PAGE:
Football hasn’t quite been the refuge Jasper thought it would be.

When he told Navy Coach Ken Niumatalolo — not only his boss but his friend since their college days at Hawaii, where both men met their wives — of Jarren’s condition Aug. 4, Niumatalolo told Jasper to take as much time off as he needed.

Jasper took almost three weeks. When he came back to work, he drove from Annapolis to Washington almost every evening after practice to spend time with his son in the hospital. Donna didn’t leave Jarren’s bedside for weeks. Jasper guesses she has spent four nights sleeping in her own bed in the past two months.

Practice offers a brief respite for Jasper, though it’s an effort to remain focused at work. Jasper has helped lead the Midshipmen to their third 4-0 start in 38 years ahead of the rivalry game against Air Force (1-3), and junior quarterback Zach Abey is flourishing, with the fifth-most rushing yards (656) in the country.

“I don’t know how he’s doing it,” Niumatalolo said of Jasper. “He’s put in a full workload. It’s hard to be a Division I football coach, and I don’t know how — well, I do know how. It’s the love of your son. He’s obviously been an inspiration, but more so, his son has. He, Jarren and his parents, Ivin and Donna, have been great inspiration for all of us.”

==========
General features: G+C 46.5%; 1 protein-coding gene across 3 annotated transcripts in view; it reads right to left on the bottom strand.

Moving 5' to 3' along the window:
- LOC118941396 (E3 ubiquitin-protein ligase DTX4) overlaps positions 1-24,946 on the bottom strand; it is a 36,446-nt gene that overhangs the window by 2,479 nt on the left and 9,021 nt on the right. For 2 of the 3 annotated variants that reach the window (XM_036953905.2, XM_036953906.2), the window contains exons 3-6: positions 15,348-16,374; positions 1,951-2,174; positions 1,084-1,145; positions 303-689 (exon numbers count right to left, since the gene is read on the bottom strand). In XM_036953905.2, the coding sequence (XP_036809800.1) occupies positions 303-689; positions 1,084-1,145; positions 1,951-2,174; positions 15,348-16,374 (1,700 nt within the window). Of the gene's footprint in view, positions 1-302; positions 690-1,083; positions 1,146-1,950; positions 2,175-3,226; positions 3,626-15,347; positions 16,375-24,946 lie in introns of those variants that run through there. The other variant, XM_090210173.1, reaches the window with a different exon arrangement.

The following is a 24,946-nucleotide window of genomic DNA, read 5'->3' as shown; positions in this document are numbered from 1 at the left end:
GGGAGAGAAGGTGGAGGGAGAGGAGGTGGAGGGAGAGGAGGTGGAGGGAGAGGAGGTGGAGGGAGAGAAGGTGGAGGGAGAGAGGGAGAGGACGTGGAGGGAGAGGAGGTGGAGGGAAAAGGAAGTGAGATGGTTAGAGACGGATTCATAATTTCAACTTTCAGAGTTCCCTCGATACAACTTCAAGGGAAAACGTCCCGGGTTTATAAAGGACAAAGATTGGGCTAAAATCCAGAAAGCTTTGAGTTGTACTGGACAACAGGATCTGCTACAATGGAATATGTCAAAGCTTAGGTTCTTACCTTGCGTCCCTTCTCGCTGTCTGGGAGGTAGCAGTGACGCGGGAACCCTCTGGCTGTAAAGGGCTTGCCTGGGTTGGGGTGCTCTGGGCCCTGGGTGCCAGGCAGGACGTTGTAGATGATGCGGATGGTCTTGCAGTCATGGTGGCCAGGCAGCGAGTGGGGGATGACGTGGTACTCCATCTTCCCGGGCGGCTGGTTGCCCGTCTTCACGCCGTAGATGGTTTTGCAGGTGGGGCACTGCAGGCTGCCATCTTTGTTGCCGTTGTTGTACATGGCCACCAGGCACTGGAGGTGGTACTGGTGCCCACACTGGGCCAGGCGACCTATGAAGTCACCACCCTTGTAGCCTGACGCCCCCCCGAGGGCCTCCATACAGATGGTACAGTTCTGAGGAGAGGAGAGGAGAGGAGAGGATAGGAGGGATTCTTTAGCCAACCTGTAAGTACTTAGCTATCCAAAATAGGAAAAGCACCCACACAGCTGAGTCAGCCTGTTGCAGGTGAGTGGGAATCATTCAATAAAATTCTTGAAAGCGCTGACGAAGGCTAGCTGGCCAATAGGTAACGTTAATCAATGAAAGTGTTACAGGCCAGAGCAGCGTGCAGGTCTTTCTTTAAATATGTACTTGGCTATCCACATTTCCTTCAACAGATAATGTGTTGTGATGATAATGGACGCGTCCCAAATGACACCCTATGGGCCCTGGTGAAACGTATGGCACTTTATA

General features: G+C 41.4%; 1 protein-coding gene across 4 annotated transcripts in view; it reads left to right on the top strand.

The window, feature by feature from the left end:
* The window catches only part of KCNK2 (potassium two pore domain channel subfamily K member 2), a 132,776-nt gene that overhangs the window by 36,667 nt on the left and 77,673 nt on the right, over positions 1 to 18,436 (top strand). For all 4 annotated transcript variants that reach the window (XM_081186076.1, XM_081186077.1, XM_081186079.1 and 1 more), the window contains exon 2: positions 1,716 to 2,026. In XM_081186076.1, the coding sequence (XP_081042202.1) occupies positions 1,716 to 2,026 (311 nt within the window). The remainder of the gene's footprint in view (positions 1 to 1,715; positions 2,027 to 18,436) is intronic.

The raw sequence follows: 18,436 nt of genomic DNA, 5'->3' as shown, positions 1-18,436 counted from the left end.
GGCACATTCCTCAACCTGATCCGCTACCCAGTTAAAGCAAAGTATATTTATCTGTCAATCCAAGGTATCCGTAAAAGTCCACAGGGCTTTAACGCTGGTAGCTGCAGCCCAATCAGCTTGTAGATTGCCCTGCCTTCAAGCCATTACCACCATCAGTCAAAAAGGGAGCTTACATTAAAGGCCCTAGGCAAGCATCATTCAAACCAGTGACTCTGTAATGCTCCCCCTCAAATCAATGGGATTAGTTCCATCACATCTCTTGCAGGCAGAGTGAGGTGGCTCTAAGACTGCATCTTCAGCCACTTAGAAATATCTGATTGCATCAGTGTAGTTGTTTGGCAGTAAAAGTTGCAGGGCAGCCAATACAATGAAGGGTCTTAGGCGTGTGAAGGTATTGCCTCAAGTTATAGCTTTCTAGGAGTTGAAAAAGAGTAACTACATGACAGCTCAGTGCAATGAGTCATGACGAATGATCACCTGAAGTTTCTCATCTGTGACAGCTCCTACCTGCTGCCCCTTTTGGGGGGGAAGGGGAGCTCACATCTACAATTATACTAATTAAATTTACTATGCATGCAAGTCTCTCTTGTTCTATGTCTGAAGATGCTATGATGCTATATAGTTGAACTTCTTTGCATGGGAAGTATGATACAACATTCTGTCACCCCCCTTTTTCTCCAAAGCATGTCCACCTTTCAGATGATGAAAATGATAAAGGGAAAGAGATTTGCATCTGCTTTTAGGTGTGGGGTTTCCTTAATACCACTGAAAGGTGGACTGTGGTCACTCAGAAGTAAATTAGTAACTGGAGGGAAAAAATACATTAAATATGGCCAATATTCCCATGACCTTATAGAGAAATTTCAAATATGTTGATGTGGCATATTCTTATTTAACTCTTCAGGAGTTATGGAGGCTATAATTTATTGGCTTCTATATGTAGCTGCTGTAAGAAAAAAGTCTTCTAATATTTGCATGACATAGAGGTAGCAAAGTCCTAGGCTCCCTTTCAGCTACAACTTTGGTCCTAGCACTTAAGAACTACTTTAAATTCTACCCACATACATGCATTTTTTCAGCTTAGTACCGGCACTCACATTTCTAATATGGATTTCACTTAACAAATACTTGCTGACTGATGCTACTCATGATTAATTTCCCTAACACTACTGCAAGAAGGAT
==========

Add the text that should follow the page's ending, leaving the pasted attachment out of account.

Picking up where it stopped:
Support has poured in from programs around the country, including Old Dominion and Wake Forest. Clemson Coach Dabo Swinney, whose staff includes the son of former Navy defensive coordinator Buddy Green, recorded a video for Jarren, as did the Navy football team.

The Midshipmen are also wearing rubber bracelets that read “JarrenStrong.”

It all means the world to Jasper, who has spent the past 18 years on staff at Navy, and Jarren, who has grown up with the program.

Jasper feels selfish when he finds himself yearning for a donor heart for his son, so he prefers to say his family is hoping for a miracle. Meanwhile, he continues to not just be a father to his youngest son, but a coach.

“People give me a lot of credit for my coaching job, Will Worth [last season’s starting quarterback], all that, but I said to him, ‘My best coaching job is going to be with you,’ ” Jasper said. “ ‘I’m going to get you back close to what you used to be again, man. You’re going to be out there running around, shooting hoops. We’re going to ride this thing out.’ ”